Stress is highly prevalent in Australia and around the world, particularly within the workplace. The Stress and Wellbeing in Australia survey 2014 found that 2 in 5 (44%) of working people in Australia identified their workplace as a significant source of stress in their life. This workplace stress was also linked to complicated health outcomes and nearly half of Australians (48%) found that their work demands were acting as a barrier for them to lead a healthy lifestyle.
There are a number of techniques which have been used over the years to reduce workplace stress, one in particular is Mindfulness-Based Techniques (MBT) which have become more prominent in today’s society and in new research studies. Jon Kabat-Zinn pioneered this newly emerging intervention and others followed, finding the Mindfulness Techniques were showing early promise in significantly decreasing anxiety (Hoffman et al , 2010)
So what is Mindfulness? Paying attention and being aware of the present moment, with purposeful observation and without judgement. Mindfulness has originated from Buddhism and as many of you know is regularly used throughout yoga practices and meditation as well as in the treatment of anxiety disorders, chronic illnesses and depression.
How does Mindfulness work in the workplace? Being Mindful allows you to view the stress-related issues that are surrounding you, in a non-judgemental and accepting way. Leading to reduced stress.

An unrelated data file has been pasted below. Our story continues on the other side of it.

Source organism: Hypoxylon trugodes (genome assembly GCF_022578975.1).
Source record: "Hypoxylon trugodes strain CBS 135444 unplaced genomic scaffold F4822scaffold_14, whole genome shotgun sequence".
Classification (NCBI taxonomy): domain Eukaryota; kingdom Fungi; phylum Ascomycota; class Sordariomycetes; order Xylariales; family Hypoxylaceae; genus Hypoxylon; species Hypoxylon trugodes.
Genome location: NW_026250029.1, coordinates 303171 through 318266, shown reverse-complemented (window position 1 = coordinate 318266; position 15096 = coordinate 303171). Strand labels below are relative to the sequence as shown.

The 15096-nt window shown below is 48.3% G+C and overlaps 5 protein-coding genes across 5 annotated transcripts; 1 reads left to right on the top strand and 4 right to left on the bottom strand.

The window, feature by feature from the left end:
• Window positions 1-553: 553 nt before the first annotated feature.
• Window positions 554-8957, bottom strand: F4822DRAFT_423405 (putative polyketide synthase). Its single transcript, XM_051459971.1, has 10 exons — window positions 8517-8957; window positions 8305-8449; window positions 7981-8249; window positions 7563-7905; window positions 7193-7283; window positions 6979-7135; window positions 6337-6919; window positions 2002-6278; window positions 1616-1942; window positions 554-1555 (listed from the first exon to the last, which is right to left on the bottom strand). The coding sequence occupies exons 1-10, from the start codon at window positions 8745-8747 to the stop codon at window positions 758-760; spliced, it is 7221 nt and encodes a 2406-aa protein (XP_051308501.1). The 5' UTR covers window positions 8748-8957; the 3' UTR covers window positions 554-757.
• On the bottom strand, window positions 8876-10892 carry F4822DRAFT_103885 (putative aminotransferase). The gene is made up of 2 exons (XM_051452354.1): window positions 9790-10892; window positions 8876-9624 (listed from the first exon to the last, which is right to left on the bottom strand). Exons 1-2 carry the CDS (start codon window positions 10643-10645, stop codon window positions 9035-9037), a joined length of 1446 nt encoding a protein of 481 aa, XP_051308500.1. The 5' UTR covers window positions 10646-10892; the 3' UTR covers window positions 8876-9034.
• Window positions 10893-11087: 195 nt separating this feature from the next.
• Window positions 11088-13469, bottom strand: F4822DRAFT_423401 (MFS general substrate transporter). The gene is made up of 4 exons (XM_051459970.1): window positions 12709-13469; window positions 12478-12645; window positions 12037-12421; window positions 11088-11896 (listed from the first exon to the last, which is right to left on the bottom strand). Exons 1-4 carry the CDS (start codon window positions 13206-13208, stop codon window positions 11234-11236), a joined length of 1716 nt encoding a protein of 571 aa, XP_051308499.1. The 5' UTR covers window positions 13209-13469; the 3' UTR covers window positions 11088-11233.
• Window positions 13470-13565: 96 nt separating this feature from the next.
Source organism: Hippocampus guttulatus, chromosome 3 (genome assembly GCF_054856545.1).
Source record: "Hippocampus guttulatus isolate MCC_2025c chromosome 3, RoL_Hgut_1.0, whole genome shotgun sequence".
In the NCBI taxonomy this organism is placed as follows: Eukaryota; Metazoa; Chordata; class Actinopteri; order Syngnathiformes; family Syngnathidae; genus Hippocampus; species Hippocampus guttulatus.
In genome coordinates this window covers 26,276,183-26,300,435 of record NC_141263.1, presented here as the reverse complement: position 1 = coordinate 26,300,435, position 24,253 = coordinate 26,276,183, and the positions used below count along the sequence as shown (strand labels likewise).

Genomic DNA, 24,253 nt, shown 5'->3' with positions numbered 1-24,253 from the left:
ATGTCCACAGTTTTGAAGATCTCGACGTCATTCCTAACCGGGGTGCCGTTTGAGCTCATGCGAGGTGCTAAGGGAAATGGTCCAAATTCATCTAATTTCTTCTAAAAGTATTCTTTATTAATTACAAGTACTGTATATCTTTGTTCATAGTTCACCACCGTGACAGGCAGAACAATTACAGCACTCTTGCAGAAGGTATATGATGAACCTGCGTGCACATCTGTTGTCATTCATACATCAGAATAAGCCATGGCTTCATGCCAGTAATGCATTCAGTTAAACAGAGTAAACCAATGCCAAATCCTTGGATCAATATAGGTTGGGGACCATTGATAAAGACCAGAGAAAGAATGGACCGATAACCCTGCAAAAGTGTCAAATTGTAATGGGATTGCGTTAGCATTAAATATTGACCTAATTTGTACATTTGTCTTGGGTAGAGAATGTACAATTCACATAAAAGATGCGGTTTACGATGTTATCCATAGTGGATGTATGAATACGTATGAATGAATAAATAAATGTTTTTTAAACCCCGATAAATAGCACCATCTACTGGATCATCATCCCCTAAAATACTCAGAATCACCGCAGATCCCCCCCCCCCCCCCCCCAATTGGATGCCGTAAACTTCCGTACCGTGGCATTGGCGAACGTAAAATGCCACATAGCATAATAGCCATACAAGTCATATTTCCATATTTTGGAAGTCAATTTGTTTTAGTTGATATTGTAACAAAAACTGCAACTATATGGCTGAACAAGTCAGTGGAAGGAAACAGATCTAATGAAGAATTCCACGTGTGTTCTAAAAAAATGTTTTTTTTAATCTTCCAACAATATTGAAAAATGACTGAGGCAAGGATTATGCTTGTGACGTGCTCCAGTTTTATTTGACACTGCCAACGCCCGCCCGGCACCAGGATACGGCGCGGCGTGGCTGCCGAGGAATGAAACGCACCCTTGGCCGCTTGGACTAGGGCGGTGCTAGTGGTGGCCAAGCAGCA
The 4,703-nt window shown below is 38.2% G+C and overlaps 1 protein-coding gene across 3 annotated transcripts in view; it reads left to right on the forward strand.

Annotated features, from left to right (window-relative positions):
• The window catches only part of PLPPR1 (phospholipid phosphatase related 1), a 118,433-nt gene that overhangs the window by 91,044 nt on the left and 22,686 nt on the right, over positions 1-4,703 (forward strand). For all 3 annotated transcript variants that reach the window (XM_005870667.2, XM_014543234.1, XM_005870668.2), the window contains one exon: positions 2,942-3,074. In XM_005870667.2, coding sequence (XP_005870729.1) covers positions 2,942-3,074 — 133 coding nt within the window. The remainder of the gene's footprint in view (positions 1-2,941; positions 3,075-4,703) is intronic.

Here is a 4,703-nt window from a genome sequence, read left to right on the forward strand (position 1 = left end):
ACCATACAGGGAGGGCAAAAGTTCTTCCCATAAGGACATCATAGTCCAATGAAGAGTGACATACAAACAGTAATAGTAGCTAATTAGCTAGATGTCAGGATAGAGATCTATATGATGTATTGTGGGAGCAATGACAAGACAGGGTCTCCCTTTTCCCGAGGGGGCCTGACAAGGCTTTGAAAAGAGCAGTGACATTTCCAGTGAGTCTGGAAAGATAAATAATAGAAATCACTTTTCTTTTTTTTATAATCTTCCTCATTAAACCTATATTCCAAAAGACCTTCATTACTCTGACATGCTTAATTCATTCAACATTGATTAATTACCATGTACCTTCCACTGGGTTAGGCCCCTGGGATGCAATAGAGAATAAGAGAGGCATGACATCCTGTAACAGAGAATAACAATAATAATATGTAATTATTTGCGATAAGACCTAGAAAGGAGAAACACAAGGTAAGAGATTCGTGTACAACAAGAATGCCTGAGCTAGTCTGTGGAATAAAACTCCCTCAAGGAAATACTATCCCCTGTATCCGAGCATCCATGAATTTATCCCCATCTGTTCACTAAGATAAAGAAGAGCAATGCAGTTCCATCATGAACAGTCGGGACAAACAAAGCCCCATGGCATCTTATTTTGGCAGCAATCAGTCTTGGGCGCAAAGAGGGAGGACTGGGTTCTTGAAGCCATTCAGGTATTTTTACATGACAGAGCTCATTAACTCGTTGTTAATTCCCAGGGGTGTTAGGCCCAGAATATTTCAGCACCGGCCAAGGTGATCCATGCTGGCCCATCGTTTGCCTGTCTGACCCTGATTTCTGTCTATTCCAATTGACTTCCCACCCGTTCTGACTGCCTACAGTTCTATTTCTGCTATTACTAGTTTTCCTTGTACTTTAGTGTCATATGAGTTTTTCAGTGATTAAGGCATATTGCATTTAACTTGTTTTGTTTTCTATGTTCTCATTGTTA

A number of well known companies have actually introduced these Mindfulness Interventions in the workplace including P&G, General Mills, Google and Apple. It has even been found that a quarter of US companies are now incorporating Mindfulness and MBT throughout their working day. General Mills encourages regular meditation sessions in the morning before employees start work as well as lunchtime yoga sessions in their conference rooms A few years ago Google introduced a new program called ‘Search Inside Yourself’ whereby Google employees were sent on a course to teach emotional intelligence through meditation and mindfulness which in turn can create useful mental habits.
We should encourage Mindfulness and MBT within our own organisations. We aren’t all lucky enough to work at the likes of Google or General Mills for our daily dose of Mindfulness but perhaps we should all be more mindful about Mindfulness (excuse the pun). We need to combat workplace stress and through building techniques that allow us to become more aware of our reaction to these stressors and situations and being able to observe in a non judgemental way, can help to reduce this anxiety and decrease the negative effects of workplace stress.